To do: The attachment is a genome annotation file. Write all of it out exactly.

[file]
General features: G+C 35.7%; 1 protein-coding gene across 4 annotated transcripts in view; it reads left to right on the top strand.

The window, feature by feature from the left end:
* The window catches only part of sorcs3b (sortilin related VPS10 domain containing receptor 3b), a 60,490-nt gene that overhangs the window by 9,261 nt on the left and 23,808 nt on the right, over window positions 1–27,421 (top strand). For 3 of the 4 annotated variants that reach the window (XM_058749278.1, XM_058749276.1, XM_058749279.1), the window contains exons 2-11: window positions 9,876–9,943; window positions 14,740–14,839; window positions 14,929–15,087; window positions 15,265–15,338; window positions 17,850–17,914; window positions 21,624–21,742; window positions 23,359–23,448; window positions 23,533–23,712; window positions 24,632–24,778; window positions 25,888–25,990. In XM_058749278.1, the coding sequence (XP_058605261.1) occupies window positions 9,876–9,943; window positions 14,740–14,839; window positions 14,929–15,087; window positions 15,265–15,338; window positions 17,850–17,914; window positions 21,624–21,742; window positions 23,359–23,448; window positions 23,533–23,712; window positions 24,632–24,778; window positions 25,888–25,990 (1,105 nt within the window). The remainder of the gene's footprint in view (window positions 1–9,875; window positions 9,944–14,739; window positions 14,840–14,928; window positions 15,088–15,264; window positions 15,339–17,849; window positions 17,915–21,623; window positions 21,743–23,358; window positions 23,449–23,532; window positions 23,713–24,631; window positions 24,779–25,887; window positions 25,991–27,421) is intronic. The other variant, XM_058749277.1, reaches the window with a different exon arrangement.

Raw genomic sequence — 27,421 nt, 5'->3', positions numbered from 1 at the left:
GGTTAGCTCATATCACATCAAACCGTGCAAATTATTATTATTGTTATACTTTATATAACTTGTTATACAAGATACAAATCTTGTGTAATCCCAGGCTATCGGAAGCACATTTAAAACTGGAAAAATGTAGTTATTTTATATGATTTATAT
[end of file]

General features: G+C 35.7%; 1 protein-coding gene across 4 annotated transcripts in view; it reads left to right on the top strand.

The window, feature by feature from the left end:
* The window catches only part of sorcs3b (sortilin related VPS10 domain containing receptor 3b), a 60,490-nt gene that overhangs the window by 9,261 nt on the left and 23,808 nt on the right, over window positions 1–27,421 (top strand). For 3 of the 4 annotated variants that reach the window (XM_058749278.1, XM_058749276.1, XM_058749279.1), the window contains exons 2-11: window positions 9,876–9,943; window positions 14,740–14,839; window positions 14,929–15,087; window positions 15,265–15,338; window positions 17,850–17,914; window positions 21,624–21,742; window positions 23,359–23,448; window positions 23,533–23,712; window positions 24,632–24,778; window positions 25,888–25,990. In XM_058749278.1, the coding sequence (XP_058605261.1) occupies window positions 9,876–9,943; window positions 14,740–14,839; window positions 14,929–15,087; window positions 15,265–15,338; window positions 17,850–17,914; window positions 21,624–21,742; window positions 23,359–23,448; window positions 23,533–23,712; window positions 24,632–24,778; window positions 25,888–25,990 (1,105 nt within the window). The remainder of the gene's footprint in view (window positions 1–9,875; window positions 9,944–14,739; window positions 14,840–14,928; window positions 15,088–15,264; window positions 15,339–17,849; window positions 17,915–21,623; window positions 21,743–23,358; window positions 23,449–23,532; window positions 23,713–24,631; window positions 24,779–25,887; window positions 25,991–27,421) is intronic. The other variant, XM_058749277.1, reaches the window with a different exon arrangement.

Raw genomic sequence — 27,421 nt, 5'->3', positions numbered from 1 at the left:
GGTTAGCTCATATCACATCAAACCGTGCAAATTATTATTATTGTTATACTTTATATAACTTGTTATACAAGATACAAATCTTGTGTAATCCCAGGCTATCGGAAGCACATTTAAAACTGGAAAAATGTAGTTATTTTATATGATTTATAT